Guidelines for editing and writing web content
Learn how to make your web pages easier to read, user friendly and easier for search engines to find.
- Who is your audience? (e.g. students, prospective students, staff etc)
- What do they want from this page?
- What is the purpose of the page?
- What words would your target audience use?
Text should be
- Written for the reader, not the writer
- In Plain English
- Easy to scan
Use Plain English
- Simple, familiar words
- Short sentences (maximum 20 words)
- Short paragraphs (ideally no more than 65 words)
- 'you' and 'we'
- Use the active voice (reduce passive verbs)
- Use positive language
- Structure content for your intended reader
- Use University Editorial Style Guide (staff only)
Create white space around your text
- Plenty of headlines
- Short sentences
- Short paragraphs (occasionally just one line)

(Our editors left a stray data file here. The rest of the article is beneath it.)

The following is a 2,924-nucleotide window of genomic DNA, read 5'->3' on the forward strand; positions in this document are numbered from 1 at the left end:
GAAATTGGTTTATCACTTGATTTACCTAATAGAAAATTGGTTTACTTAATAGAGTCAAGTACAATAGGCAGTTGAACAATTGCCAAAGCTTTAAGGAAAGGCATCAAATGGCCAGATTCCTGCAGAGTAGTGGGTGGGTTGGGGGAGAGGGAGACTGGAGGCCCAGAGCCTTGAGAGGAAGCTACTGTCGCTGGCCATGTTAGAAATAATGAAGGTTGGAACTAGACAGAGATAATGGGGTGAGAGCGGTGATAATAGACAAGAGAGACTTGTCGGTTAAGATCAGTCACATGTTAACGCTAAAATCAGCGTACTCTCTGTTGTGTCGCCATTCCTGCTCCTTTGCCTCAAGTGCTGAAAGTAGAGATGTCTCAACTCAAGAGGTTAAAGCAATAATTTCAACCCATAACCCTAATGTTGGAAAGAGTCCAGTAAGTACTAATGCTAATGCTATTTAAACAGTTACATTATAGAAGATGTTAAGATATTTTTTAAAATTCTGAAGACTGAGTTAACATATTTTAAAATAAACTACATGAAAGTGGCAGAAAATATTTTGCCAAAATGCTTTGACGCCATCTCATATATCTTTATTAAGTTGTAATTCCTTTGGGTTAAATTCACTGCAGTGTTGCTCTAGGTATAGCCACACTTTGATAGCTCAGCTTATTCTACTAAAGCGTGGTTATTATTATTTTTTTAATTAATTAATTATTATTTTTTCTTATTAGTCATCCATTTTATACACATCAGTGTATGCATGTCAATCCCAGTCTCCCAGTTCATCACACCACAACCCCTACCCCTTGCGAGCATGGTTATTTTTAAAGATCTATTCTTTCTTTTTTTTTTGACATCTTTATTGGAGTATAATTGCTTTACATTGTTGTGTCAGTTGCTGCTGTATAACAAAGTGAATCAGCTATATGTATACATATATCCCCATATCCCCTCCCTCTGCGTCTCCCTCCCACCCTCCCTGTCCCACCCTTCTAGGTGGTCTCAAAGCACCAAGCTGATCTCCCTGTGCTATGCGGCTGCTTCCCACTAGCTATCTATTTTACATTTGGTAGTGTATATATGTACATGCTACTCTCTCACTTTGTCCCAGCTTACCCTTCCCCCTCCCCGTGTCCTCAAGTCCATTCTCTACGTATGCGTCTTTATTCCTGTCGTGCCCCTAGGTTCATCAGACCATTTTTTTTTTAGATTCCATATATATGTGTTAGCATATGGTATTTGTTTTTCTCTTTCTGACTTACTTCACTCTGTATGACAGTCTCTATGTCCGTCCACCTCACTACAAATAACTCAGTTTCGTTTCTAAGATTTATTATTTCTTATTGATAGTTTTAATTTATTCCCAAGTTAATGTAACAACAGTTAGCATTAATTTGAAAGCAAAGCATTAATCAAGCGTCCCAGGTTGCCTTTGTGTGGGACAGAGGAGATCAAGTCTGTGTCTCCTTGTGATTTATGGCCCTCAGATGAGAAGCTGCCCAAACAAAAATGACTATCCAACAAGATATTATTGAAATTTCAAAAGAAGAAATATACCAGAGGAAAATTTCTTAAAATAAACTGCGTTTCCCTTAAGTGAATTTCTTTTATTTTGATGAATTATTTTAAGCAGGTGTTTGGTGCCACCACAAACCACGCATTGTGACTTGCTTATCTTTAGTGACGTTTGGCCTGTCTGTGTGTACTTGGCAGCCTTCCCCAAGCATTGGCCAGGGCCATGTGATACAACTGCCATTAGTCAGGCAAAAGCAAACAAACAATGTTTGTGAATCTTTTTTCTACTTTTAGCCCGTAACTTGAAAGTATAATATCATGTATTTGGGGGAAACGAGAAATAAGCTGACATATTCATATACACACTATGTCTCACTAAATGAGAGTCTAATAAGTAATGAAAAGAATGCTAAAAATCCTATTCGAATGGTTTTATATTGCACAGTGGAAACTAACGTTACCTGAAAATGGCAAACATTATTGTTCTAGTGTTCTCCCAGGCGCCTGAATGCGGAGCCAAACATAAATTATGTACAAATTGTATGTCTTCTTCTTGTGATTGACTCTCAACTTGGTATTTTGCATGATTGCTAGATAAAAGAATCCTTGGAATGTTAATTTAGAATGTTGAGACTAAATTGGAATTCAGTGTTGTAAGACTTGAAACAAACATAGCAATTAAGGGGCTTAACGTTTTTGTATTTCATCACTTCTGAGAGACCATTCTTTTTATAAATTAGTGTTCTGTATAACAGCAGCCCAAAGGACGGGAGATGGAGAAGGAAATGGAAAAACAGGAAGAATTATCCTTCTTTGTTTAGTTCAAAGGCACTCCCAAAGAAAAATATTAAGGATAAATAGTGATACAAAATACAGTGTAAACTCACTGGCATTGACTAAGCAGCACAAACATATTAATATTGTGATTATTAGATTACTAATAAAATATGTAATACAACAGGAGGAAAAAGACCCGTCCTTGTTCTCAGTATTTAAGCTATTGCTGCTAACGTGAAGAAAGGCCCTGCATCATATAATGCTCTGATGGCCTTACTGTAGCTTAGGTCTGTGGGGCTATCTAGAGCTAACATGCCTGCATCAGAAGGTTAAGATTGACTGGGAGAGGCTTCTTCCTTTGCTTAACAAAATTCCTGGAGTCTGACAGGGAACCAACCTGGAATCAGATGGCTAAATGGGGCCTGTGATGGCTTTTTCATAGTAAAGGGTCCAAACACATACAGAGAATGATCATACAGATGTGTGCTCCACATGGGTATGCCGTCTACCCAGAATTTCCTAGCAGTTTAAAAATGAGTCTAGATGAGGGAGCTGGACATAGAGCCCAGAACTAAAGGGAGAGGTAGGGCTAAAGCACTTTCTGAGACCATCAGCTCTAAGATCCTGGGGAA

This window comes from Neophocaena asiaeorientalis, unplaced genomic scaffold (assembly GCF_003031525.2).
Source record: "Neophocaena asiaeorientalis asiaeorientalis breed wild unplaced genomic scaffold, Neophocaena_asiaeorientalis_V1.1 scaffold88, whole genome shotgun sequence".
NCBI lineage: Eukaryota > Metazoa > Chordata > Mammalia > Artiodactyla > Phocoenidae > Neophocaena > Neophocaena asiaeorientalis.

- Short lists or bullet points
Say it concisely
- Don’t waste words but be generous with information
- Aim to reduce text by 50%.
- If a page needs to be long, make sure it is concise
- Reduce background,’ history’ and hype. People want information or action on every page
Front load information
People are scanning and searching for information. Put your main point first.
- At the top of the page
- In sentences
- In each paragraph or block of writing
Create content that can be easily scanned
- Relevant, consistent and meaningful headings with a logical hierarchy
- Content is well organised and easily to navigate
- Use easy-to-read text styles (text is left aligned, no italics or solid capitals)
- Put key ideas at the top of the page and at the start of each paragraph
- The first three or four words in a paragraph should be the most important
- Use short lists or bullet points
- Make sure images have captions
Communicate within a few seconds
- Specific, explanatory headings (think of them as headlines)
- 4 – 10 word headline specific to the content below
- Write small blocks and use bullet points well
- Meaningful image captions and alt-text